• Actively trying to manipulate our bodies to be smaller (AKA being in DIET MENTALITY) is THE trigger for binge eating, THE underlying factor that has shown to increase emotional eating, and quite possibly THE thing that is affecting health in the western world negatively….way more than weight ever has.
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To summarize: your “leanest liveable weight” is a fabrication of diet culture and the process of pursuing your “leanest liveable weight” is exactly the same thing as dieting, yielding the same results (aka big fat failure with a ton of collateral damage).

Anytime someone suggests that you need to start altering your food/exercise/supplements/meditation practice IN ANY WAY in order to get "leaner", they are selling you a diet - it doesn't matter how they dress it up. When someone decides to make "lean-ness" or "leaner" or any variation of that word, the ideal, they are stigmatizing bigger bodies (which is completely subjective anyway) and we all suffer for it.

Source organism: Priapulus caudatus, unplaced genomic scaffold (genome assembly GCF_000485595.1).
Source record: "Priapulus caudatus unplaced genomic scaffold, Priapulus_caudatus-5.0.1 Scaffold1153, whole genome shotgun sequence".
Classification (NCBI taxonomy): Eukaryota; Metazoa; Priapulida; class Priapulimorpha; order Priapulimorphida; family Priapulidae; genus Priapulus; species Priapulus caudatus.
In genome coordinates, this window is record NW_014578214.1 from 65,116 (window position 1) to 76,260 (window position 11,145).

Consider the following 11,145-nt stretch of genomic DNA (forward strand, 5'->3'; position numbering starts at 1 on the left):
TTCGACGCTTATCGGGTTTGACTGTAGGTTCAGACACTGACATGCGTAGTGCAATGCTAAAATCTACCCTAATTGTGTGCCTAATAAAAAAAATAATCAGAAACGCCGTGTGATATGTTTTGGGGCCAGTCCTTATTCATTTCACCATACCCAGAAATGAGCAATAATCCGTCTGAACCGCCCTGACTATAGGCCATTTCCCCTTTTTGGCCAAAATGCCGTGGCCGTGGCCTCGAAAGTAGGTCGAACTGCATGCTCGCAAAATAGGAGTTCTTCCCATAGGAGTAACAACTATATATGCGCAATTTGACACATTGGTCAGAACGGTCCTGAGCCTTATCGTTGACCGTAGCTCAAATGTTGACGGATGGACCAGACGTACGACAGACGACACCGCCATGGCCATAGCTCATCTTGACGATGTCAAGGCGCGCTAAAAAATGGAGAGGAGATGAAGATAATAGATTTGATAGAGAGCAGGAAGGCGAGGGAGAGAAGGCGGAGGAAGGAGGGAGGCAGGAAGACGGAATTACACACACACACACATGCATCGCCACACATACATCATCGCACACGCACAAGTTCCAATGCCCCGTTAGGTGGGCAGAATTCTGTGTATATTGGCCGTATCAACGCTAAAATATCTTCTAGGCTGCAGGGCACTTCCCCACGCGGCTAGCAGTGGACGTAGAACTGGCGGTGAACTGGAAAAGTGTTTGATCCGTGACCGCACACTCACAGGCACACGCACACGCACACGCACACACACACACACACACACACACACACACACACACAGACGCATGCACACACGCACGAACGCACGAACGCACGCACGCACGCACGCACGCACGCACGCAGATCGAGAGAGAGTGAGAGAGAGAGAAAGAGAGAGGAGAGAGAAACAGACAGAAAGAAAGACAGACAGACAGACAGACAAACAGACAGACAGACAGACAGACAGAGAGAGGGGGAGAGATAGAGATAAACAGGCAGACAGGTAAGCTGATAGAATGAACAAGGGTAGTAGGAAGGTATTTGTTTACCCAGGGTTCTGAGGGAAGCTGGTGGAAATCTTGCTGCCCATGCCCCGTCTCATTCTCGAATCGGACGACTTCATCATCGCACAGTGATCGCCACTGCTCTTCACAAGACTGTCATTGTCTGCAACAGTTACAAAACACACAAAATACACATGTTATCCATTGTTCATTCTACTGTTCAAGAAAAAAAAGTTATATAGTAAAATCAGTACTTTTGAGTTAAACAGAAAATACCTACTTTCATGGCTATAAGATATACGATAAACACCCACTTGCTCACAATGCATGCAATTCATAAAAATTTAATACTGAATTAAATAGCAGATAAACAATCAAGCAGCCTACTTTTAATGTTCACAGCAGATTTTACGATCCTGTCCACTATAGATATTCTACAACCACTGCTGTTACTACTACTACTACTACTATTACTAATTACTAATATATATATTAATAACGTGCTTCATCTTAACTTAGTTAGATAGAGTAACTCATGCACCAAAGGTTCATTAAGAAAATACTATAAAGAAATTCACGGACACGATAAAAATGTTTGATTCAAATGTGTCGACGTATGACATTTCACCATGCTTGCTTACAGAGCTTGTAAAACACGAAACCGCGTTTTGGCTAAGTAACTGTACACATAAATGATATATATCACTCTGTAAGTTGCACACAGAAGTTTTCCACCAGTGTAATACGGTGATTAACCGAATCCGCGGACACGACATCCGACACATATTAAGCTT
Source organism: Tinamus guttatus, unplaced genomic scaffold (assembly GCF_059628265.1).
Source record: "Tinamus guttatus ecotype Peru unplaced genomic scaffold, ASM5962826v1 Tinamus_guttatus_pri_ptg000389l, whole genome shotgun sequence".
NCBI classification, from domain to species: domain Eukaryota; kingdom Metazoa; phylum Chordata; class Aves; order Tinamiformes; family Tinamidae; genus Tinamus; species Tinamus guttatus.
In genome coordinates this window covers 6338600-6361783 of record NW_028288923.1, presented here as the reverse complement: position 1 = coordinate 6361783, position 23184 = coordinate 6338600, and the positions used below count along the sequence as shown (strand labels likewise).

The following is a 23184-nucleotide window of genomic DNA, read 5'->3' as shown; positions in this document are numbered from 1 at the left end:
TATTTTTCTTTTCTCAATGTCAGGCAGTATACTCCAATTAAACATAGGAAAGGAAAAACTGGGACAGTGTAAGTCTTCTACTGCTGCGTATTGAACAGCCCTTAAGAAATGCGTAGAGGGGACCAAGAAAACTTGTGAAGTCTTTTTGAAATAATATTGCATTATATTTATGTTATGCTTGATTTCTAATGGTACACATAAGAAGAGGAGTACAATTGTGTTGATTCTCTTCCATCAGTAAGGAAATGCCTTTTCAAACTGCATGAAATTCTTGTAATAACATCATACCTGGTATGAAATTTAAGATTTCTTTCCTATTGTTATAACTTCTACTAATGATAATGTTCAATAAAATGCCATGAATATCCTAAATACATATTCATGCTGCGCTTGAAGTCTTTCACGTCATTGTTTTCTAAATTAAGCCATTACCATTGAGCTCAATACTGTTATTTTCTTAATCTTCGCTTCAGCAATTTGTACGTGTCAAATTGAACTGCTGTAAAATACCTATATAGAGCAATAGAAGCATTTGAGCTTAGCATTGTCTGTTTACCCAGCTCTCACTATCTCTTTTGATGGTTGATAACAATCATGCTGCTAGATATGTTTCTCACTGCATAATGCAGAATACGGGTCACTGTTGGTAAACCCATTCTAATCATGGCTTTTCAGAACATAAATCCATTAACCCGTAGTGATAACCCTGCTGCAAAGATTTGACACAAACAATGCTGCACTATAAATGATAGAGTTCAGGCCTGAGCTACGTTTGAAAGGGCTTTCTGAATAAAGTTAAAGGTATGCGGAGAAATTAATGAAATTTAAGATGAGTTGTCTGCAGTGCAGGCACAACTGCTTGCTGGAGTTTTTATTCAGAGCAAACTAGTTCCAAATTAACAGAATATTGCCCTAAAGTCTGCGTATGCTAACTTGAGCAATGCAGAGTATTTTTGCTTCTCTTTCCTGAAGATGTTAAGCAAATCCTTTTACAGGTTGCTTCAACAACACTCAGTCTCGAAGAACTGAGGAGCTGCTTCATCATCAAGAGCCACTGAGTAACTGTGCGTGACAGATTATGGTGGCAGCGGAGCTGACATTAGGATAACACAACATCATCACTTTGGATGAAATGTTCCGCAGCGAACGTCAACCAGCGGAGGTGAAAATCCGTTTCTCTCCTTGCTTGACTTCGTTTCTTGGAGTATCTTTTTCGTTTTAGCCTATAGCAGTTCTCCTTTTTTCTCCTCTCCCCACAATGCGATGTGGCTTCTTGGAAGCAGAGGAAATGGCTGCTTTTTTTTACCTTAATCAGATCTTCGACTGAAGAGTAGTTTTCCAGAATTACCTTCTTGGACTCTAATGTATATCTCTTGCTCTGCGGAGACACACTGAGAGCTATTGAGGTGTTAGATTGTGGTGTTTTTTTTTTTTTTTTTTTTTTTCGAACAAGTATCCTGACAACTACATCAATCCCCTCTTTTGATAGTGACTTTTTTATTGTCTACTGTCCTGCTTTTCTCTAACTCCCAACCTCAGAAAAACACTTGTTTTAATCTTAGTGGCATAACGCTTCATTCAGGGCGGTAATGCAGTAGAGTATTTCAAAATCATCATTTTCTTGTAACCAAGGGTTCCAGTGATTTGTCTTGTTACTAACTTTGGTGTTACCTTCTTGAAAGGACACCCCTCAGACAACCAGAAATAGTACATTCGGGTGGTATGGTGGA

The research is clear:

  • We aren’t in control of our set point.
  • There is no formula to tell us where our set point should be.
  • Our set point range in un-knowable.
  • Diets don’t work. Our bodies actively fight weight loss.
  • Depriving ourselves for any reason triggers negative food behaviours.
  • Health is not dependent on weight. Health is dependent on health behaviours.

So instead of trying to get to our “leanest liveable weight” why not just promote healthy behaviours. Behaviours that people in all bodies can adapt and enjoy. That kind of message is clear. And evidence-based. And helpful. And not one bit confusing.